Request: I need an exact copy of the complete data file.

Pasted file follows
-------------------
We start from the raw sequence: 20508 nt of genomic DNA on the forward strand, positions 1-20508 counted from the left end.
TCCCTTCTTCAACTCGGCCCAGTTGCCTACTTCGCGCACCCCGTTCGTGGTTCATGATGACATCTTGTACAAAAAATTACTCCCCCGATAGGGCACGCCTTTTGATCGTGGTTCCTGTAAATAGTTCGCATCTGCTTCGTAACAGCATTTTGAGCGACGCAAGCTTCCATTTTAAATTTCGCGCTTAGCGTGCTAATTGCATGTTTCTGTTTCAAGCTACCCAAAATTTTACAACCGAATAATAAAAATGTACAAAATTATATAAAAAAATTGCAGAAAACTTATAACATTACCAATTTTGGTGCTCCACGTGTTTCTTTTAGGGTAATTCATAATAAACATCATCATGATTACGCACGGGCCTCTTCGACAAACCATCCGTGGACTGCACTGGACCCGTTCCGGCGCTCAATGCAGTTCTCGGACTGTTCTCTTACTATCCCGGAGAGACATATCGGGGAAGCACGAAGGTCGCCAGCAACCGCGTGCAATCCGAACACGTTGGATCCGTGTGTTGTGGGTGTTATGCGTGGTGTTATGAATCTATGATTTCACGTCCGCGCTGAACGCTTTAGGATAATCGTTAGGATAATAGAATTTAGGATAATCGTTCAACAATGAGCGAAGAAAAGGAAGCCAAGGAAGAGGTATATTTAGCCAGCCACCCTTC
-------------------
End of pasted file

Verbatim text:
We start from the raw sequence: 20508 nt of genomic DNA on the forward strand, positions 1-20508 counted from the left end.
TCCCTTCTTCAACTCGGCCCAGTTGCCTACTTCGCGCACCCCGTTCGTGGTTCATGATGACATCTTGTACAAAAAATTACTCCCCCGATAGGGCACGCCTTTTGATCGTGGTTCCTGTAAATAGTTCGCATCTGCTTCGTAACAGCATTTTGAGCGACGCAAGCTTCCATTTTAAATTTCGCGCTTAGCGTGCTAATTGCATGTTTCTGTTTCAAGCTACCCAAAATTTTACAACCGAATAATAAAAATGTACAAAATTATATAAAAAAATTGCAGAAAACTTATAACATTACCAATTTTGGTGCTCCACGTGTTTCTTTTAGGGTAATTCATAATAAACATCATCATGATTACGCACGGGCCTCTTCGACAAACCATCCGTGGACTGCACTGGACCCGTTCCGGCGCTCAATGCAGTTCTCGGACTGTTCTCTTACTATCCCGGAGAGACATATCGGGGAAGCACGAAGGTCGCCAGCAACCGCGTGCAATCCGAACACGTTGGATCCGTGTGTTGTGGGTGTTATGCGTGGTGTTATGAATCTATGATTTCACGTCCGCGCTGAACGCTTTAGGATAATCGTTAGGATAATAGAATTTAGGATAATCGTTCAACAATGAGCGAAGAAAAGGAAGCCAAGGAAGAGGTATATTTAGCCAGCCACCCTTC